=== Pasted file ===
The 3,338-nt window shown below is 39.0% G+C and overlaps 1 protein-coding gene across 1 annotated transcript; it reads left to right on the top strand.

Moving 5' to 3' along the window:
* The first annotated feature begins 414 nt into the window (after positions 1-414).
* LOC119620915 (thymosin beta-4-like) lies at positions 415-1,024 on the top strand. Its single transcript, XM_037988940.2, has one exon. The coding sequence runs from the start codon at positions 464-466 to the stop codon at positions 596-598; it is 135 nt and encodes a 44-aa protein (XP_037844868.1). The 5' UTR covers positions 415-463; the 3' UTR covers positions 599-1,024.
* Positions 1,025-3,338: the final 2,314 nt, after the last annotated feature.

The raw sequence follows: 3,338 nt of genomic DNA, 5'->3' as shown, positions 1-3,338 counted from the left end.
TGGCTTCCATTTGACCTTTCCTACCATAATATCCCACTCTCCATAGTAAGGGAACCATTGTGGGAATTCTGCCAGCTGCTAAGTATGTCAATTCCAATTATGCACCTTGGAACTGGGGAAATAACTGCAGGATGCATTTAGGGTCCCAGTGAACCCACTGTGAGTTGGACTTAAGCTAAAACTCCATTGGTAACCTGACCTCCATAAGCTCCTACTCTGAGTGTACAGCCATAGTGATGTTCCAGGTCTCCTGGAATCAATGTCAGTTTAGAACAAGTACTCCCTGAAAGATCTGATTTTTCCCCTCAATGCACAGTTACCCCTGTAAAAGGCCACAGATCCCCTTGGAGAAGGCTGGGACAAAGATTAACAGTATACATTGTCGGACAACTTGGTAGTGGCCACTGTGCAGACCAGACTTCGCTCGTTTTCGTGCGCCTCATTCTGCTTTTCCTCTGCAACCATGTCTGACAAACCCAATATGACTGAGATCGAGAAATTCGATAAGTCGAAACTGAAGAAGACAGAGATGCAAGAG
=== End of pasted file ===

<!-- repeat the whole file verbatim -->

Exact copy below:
The 3,338-nt window shown below is 39.0% G+C and overlaps 1 protein-coding gene across 1 annotated transcript; it reads left to right on the top strand.

Moving 5' to 3' along the window:
* The first annotated feature begins 414 nt into the window (after positions 1-414).
* LOC119620915 (thymosin beta-4-like) lies at positions 415-1,024 on the top strand. Its single transcript, XM_037988940.2, has one exon. The coding sequence runs from the start codon at positions 464-466 to the stop codon at positions 596-598; it is 135 nt and encodes a 44-aa protein (XP_037844868.1). The 5' UTR covers positions 415-463; the 3' UTR covers positions 599-1,024.
* Positions 1,025-3,338: the final 2,314 nt, after the last annotated feature.

The raw sequence follows: 3,338 nt of genomic DNA, 5'->3' as shown, positions 1-3,338 counted from the left end.
TGGCTTCCATTTGACCTTTCCTACCATAATATCCCACTCTCCATAGTAAGGGAACCATTGTGGGAATTCTGCCAGCTGCTAAGTATGTCAATTCCAATTATGCACCTTGGAACTGGGGAAATAACTGCAGGATGCATTTAGGGTCCCAGTGAACCCACTGTGAGTTGGACTTAAGCTAAAACTCCATTGGTAACCTGACCTCCATAAGCTCCTACTCTGAGTGTACAGCCATAGTGATGTTCCAGGTCTCCTGGAATCAATGTCAGTTTAGAACAAGTACTCCCTGAAAGATCTGATTTTTCCCCTCAATGCACAGTTACCCCTGTAAAAGGCCACAGATCCCCTTGGAGAAGGCTGGGACAAAGATTAACAGTATACATTGTCGGACAACTTGGTAGTGGCCACTGTGCAGACCAGACTTCGCTCGTTTTCGTGCGCCTCATTCTGCTTTTCCTCTGCAACCATGTCTGACAAACCCAATATGACTGAGATCGAGAAATTCGATAAGTCGAAACTGAAGAAGACAGAGATGCAAGAG